MLK's Legacy for Justice

A memorial service was held on the UM campus a few days after the death of Martin Luther King Jr. in 1968. Photo: University Archives, University of Miami Libraries
By Michael R. Malone

A memorial service was held on the UM campus a few days after the death of Martin Luther King Jr. in 1968. Photo: University Archives, University of Miami Libraries

MLK's Legacy for Justice

By Michael R. Malone
The UM community reflects on the legacy of Martin Luther King Jr. five decades after his death.

Fifty years ago, on April 4, 1968, an assassin fatally shot the Rev. Martin Luther King Jr., provocative leader, Nobel Peace Prize winner, and social justice champion, as he stood on the balcony of a Memphis, Tennessee hotel.

King had come to Memphis to support sanitation workers, engaged in a 7-week strike for better working conditions. The night before his death, King addressed a full assembly at the Mason Temple as a thundering rainstorm raged outside. His inspired speech that evening was eerily prophetic. 

“Like anybody I’d like to live a long life, longevity has its place. But I’m not concerned about that now, I just want to do God’s will…I’ve been to the mountain top…and I’ve seen the promised land. I may not get there with you, but I want you to know that we, as a people, will get there.” 

Though the bullet ended King’s life, it certainly did not end the movement for equality and social justice that he championed. Much progress has been made in the decades since, and yet much remains to be done because as Dr. King said: “We must learn to live together as brothers or perish together as fools.”

A few days after Dr. King’s death, the United Black Students at the University of Miami and UM President Henry Stanford organized a memorial service on the UM campus. Guest speakers included Senator Harry Cane and the Rev. Theodore Gibson. 

The 50th anniversary of King’s death offers a unique time for reflection, an opportunity to gauge the evolution of King’s quest to end racial discrimination and segregation in the United States. 

Several members of the UM community offer their thoughts:

“Two years before his assassination, Dr. King visited @univmiami to denounce the causes of ‘poverty, ignorance, social isolation, and economic deprivation.’ Today, we pause to mourn, but may we continue moving towards his vision of justice & democracy.”—UM President Julio Frenk tweeted on Wednesday 

“The words of Martin Luther King Jr. still resonate with me because they echo the struggles that my people still face. MLK was fighting for the basic rights of black and African American people, something that to this day is still infringed upon. As a woman of color I can only hope that just like Dr. King wanted a world of equality, and a world where his children weren’t discriminated against for being black, I can live a world where my brown skin isn’t viewed as something that is unworthy of basic human rights.”—Camila Rodriguez-Rojas, Class of 2019 

“When I think about the legacy of Dr. Martin Luther King Jr., the first word that comes to mind is HOPE. Dr. King inspired a legion of people to believe that equality is necessary and that dreams require action. It is because of great men like him that so much progress on racial inequality and injustice has been made thus far. And, while there is still much work to be done, he and others laid the groundwork for students and, specifically students of color, to believe in their absolute privilege to stand up for their rights, the causes that they believe in, and to know that there is power within all of us to be the change that we want to see in our communities, this country, and the world!”—Keion L. Farmer, Class of 2018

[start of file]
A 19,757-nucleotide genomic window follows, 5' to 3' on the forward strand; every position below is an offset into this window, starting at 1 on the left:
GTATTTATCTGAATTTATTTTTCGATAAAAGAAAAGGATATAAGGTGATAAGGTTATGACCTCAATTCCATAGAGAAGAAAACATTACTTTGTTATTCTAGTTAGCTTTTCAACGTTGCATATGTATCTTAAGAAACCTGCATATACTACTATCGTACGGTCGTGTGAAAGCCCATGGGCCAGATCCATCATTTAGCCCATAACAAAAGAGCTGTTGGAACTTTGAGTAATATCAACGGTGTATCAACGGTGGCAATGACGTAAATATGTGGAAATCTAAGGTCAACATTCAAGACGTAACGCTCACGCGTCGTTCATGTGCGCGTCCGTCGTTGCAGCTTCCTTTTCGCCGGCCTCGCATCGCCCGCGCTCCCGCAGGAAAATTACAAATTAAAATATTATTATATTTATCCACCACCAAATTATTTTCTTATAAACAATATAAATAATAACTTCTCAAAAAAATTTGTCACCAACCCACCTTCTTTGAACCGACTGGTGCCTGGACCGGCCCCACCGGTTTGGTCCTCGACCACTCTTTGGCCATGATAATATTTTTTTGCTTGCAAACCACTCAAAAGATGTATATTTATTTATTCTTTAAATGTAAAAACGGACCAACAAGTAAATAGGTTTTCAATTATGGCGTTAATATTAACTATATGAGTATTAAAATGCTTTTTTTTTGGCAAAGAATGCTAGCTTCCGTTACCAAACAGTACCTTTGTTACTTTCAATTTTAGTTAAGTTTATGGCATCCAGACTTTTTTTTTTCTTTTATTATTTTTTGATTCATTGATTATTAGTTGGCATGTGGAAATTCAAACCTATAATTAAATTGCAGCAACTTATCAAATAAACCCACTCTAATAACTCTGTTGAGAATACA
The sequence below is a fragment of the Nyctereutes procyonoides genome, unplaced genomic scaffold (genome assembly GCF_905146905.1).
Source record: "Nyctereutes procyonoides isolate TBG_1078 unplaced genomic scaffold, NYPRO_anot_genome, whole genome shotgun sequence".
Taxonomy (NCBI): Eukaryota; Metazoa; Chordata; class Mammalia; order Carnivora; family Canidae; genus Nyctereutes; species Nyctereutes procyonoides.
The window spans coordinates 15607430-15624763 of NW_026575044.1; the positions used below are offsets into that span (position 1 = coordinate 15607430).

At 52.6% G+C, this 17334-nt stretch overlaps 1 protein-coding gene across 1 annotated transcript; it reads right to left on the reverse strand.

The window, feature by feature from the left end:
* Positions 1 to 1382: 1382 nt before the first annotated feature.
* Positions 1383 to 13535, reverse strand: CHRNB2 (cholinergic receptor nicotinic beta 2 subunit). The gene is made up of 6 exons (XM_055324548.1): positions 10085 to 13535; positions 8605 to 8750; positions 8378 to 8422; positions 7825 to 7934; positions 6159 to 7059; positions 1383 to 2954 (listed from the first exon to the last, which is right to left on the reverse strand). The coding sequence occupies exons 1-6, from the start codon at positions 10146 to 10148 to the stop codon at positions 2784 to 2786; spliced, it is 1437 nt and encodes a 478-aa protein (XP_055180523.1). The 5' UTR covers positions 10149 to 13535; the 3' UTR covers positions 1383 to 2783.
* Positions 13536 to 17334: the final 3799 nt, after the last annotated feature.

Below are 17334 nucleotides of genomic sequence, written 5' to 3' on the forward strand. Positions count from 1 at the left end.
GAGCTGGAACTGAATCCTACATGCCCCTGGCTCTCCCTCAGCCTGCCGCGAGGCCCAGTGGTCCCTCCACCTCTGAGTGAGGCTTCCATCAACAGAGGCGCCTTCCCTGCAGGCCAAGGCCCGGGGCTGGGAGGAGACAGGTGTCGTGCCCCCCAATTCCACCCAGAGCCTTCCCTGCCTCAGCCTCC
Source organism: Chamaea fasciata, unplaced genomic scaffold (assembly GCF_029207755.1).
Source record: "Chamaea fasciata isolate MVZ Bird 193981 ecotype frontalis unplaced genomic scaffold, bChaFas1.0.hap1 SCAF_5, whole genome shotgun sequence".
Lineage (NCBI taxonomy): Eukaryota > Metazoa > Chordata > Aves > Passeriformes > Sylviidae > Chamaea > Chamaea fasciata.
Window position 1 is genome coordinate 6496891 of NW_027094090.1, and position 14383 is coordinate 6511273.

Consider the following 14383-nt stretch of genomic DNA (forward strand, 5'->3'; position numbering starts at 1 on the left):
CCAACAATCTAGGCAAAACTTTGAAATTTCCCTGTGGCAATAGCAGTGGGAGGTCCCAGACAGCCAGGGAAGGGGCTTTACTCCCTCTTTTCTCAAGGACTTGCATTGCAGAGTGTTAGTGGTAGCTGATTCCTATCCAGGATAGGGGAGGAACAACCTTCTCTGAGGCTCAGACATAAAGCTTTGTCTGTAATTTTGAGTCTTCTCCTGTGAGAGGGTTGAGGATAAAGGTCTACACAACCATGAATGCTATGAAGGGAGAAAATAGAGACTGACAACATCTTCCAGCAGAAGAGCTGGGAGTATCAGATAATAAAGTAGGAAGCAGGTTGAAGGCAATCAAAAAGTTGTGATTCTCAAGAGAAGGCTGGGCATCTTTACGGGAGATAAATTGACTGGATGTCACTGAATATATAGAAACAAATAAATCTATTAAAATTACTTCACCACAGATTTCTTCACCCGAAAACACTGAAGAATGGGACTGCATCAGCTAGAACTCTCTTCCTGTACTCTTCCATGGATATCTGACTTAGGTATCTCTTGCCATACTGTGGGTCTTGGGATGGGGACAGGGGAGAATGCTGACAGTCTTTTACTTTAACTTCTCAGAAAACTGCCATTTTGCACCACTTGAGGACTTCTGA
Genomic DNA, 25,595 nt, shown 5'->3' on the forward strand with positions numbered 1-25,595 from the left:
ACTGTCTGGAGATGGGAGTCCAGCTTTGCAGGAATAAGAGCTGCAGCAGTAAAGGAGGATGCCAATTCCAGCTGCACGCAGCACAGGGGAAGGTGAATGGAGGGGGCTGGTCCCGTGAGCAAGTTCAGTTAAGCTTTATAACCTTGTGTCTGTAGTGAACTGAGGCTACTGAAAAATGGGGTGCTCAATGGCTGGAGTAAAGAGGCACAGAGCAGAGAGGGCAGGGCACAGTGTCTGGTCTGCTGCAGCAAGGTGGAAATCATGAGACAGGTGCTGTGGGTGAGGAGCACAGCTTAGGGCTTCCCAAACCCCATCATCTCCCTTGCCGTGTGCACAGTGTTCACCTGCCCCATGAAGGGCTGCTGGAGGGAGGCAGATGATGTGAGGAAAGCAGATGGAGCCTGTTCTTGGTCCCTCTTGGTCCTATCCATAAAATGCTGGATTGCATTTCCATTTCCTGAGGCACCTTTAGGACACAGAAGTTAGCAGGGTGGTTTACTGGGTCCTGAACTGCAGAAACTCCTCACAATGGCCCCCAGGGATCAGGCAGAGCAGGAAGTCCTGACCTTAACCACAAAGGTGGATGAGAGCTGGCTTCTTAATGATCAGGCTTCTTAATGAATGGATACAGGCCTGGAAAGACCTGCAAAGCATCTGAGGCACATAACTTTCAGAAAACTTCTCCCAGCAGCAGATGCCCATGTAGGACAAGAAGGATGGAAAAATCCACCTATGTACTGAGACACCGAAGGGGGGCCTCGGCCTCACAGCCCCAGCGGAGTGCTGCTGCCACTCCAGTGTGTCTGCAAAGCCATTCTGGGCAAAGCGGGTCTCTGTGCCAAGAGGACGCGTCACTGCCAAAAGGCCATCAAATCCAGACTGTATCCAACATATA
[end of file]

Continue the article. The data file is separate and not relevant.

“Martin Luther King Jr.’s dream is one of the reasons why I am able to say that I am Nigerian-Kittitian-American graduating from the University of Miami this May. His dream helped catalyze the changing of policies that allowed this University amongst many others to open doors and thus create opportunities for students of color to thrive academically. Today, I too, dare to dream. I dream that by the time I have kids and they start to look at colleges, I can boast that my alma mater has a diverse black population in all areas of the University. I would tell them that there is a proportionate number of black faculty, staff and students of African, Caribbean, Latin descent that look like them, speak like them, and truly understand them. I can say that the University listened to the appeals of the students when I attended and acted to make the necessary changes to enhance the quality of the black experience. I will tell them that the University is a place that turns dreams to reality and that they, just like Martin Luther King Jr., just like myself, and just like many other students, should continue to dream.”—Olumayowa (May) Olujohungbe, Class of 2018

“Dr. Martin Luther King Jr.'s career and life created a watershed moment in human history that has created a stronger and more just society. Hopefully today will encourage people to reflect on themselves and if they have held themselves to the same standard of compassion that Dr. King would have.”—Jane Huh, Class of 2020

“As a first-generation college student, Dr. Martin Luther King, Jr. has taught me to smile in the face of adversity and challenge it. He inspires me to build my own seat at the table rather than wait for one to be given. I aspire to continue his legacy by making sure education is open to all people regardless of race, gender, and class.”—D’Andre McIntyre, Class of 2019

Koichi Tasa, head of University Archives for University of Miami Libraries, contributed to this report. University Archives provided the historic 1968 photo for this report.